Asperger syndrome is part of a group of conditions where people experience difficulties with communication and social skills, and which can lead to isolation and emotional problems. Because there is a wide range of severity and symptoms, the conditions are collectively known as autistic spectrum disorders. Symptoms vary from so mild that the person can function as well as anyone else around them, to so severe that they are completely unable to take part in normal society.
People with Asperger syndrome are usually more mildly affected than those with autism. In fact, many people with milder symptoms are never diagnosed at all, and some argue that Asperger syndrome is simply a variation of normal rather than a medical condition or disorder.
Even so, many people with Asperger syndrome (or their family) find it causes particular problems getting on with daily life and this can result in isolation, confusion and other difficulties, all of which could be defined as 'disease'.
There are three main aspects to Asperger syndrome:
Difficulty with communication
Although they may be able to speak fluently, sometimes there are difficulties judging or understanding the reactions of those they are talking to. Common problems include:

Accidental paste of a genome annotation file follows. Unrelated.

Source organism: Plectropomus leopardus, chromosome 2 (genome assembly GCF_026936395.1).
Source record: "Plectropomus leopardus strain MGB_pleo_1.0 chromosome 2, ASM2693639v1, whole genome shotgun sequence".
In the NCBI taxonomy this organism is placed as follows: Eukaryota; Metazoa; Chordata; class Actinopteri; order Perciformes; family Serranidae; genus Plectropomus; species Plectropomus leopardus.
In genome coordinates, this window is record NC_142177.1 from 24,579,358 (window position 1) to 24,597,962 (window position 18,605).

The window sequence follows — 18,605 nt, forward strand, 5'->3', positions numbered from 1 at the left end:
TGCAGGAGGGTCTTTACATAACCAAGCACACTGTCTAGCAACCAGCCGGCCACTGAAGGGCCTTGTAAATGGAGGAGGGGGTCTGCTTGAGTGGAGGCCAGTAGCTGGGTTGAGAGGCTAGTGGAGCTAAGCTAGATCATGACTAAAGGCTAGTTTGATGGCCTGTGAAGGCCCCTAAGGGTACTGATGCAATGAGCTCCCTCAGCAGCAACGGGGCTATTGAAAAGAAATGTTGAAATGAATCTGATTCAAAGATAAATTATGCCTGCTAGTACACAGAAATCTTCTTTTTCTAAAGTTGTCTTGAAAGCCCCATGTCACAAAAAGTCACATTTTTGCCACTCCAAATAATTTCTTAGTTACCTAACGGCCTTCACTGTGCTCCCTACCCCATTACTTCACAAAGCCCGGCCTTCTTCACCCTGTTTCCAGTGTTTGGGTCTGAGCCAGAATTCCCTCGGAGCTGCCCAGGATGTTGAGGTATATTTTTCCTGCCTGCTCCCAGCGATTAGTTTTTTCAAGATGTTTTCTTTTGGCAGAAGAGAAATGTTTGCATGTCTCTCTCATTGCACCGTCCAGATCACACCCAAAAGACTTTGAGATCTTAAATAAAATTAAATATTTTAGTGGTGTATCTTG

" Failing to notice the body language of others.
" Appearing insensitive to the feelings or views of the listener.
" Continually talking, unaware of the listener's interest.
" Appearing over-precise in what they say.
" Taking comments literally (for example, misunderstanding jokes, metaphors or colloquialisms).
Difficulty in social relationships
People with Asperger syndrome often enjoy or want to develop social contacts but find mixing with others very hard. In particular, they have problems with:
" Understanding non-verbal signals such as body language, gestures, facial expressions and tone of voice.
" Obsessions with objects, interests or routines which tend to interfere further with building social relationships (this is known as stereotyped or repetitive behaviour).
Lack of imagination and creative play
Children with Asperger syndrome are often of average or above intelligence, and may be particularly good at learning facts and figures. However, they may also lack imagination and find creative play or thinking in the abstract very difficult.
This means they may be particularly good at topics such as maths or history, but struggle with subjects such as philosophy, religious education or creative arts.